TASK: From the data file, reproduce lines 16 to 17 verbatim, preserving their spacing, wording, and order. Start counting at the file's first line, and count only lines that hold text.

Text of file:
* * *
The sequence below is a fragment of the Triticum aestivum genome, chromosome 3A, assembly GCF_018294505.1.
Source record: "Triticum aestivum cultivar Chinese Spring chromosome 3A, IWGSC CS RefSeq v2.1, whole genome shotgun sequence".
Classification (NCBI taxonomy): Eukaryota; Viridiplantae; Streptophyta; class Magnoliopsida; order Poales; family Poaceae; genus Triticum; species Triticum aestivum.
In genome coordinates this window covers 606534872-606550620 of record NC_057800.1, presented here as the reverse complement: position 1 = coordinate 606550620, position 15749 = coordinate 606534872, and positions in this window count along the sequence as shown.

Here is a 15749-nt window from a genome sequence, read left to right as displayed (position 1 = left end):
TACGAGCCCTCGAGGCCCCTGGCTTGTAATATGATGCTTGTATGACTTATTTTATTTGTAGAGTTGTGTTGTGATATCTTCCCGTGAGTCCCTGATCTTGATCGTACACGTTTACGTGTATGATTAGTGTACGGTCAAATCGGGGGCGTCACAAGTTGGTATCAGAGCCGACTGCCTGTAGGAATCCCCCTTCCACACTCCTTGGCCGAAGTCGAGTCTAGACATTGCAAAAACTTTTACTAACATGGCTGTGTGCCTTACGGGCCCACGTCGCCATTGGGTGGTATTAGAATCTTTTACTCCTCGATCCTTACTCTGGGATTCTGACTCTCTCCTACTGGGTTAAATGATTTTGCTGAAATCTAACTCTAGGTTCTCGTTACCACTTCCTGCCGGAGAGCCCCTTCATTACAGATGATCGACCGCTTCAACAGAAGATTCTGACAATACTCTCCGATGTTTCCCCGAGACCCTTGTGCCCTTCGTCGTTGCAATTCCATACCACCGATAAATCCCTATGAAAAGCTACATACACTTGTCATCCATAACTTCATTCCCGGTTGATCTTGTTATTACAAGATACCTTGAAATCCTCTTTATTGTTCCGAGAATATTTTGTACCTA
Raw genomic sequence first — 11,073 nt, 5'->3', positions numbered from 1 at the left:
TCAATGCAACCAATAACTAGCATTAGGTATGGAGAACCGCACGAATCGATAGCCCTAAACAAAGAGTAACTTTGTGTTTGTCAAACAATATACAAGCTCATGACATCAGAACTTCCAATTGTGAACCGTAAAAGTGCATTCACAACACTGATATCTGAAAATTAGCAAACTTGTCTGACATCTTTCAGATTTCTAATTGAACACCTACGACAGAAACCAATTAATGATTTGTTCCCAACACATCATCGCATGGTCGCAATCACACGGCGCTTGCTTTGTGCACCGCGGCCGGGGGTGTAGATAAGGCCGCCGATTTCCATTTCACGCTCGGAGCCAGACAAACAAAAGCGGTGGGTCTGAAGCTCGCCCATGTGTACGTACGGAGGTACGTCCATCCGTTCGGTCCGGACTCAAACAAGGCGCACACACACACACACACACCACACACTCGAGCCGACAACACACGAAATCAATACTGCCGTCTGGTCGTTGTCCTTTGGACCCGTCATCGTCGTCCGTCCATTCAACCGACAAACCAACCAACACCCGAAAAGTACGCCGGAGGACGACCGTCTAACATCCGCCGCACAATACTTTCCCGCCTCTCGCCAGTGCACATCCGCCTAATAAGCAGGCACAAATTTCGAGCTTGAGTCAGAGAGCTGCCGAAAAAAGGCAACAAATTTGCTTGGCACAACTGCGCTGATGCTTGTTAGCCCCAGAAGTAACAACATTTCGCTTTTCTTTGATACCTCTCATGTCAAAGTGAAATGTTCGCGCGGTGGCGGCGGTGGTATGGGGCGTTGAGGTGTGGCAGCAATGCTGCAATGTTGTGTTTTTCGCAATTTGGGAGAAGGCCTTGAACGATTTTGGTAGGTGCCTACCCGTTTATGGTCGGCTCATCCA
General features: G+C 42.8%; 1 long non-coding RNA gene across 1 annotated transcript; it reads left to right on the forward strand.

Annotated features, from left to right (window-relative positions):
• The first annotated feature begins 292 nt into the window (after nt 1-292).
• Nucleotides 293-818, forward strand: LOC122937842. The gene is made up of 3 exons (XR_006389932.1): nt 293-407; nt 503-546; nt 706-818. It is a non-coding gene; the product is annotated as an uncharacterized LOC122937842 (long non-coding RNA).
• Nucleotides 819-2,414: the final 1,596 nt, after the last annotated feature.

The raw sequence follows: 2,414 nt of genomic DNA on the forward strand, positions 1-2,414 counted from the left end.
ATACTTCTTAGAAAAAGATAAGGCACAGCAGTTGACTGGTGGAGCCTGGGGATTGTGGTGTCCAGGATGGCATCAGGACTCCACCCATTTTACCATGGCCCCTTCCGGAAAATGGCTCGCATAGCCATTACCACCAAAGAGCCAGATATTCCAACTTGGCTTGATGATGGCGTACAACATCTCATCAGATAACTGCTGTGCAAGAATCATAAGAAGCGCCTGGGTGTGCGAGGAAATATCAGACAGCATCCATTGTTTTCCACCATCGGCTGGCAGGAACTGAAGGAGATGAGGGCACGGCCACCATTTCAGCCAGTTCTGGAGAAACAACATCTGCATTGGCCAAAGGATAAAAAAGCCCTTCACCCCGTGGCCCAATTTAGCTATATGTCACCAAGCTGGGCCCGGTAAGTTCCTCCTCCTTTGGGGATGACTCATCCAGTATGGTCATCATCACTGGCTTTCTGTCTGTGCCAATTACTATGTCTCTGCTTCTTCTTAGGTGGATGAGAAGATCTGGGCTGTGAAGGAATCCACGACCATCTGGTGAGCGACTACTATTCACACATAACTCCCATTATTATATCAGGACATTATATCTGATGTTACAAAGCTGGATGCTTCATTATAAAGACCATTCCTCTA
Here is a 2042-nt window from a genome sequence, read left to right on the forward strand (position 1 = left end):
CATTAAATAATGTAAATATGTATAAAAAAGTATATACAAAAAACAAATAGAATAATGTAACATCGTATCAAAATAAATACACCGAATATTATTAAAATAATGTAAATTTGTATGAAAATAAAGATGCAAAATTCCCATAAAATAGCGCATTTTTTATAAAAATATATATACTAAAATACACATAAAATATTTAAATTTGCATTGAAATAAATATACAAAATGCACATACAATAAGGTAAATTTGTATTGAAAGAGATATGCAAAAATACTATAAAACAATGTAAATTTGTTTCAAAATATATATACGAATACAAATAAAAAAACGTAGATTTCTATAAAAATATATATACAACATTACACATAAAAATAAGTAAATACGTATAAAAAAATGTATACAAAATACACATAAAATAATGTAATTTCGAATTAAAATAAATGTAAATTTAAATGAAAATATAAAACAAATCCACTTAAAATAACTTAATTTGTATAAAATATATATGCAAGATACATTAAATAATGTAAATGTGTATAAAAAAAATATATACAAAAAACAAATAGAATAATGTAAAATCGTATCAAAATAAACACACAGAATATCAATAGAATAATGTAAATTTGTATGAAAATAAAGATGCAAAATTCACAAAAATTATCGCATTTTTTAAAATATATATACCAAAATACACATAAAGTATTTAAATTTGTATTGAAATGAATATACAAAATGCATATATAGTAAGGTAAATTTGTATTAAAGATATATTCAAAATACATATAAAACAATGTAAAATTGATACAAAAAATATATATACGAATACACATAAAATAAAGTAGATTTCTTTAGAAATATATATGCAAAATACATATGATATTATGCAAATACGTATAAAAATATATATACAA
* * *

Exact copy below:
Here is a 2042-nt window from a genome sequence, read left to right on the forward strand (position 1 = left end):
CATTAAATAATGTAAATATGTATAAAAAAGTATATACAAAAAACAAATAGAATAATGTAACATCGTATCAAAATAAATACACCGAATATTATTAAAATAATGTAAATTTGTATGAAAATAAAGATGCAAAATTCCCATAAAATAGCGCATTTTTTATAAAAATATATATACTAAAATACACATAAAATATTTAAATTTGCATTGAAATAAATATACAAAATGCACATACAATAAGGTAAATTTGTATTGAAAGAGATATGCAAAAATACTATAAAACAATGTAAATTTGTTTCAAAATATATATACGAATACAAATAAAAAAACGTAGATTTCTATAAAAATATATATACAACATTACACATAAAAATAAGTAAATACGTATAAAAAAATGTATACAAAATACACATAAAATAATGTAATTTCGAATTAAAATAAATGTAAATTTAAATGAAAATATAAAACAAATCCACTTAAAATAACTTAATTTGTATAAAATATATATGCAAGATACATTAAATAATGTAAATGTGTATAAAAAAAATATATACAAAAAACAAATAGAATAATGTAAAATCGTATCAAAATAAACACACAGAATATCAATAGAATAATGTAAATTTGTATGAAAATAAAGATGCAAAATTCACAAAAATTATCGCATTTTTTAAAATATATATACCAAAATACACATAAAGTATTTAAATTTGTATTGAAATGAATATACAAAATGCATATATAGTAAGGTAAATTTGTATTAAAGATATATTCAAAATACATATAAAACAATGTAAAATTGATACAAAAAATATATATACGAATACACATAAAATAAAGTAGATTTCTTTAGAAATATATATGCAAAATACATATGATATTATGCAAATACGTATAAAAATATATATACAA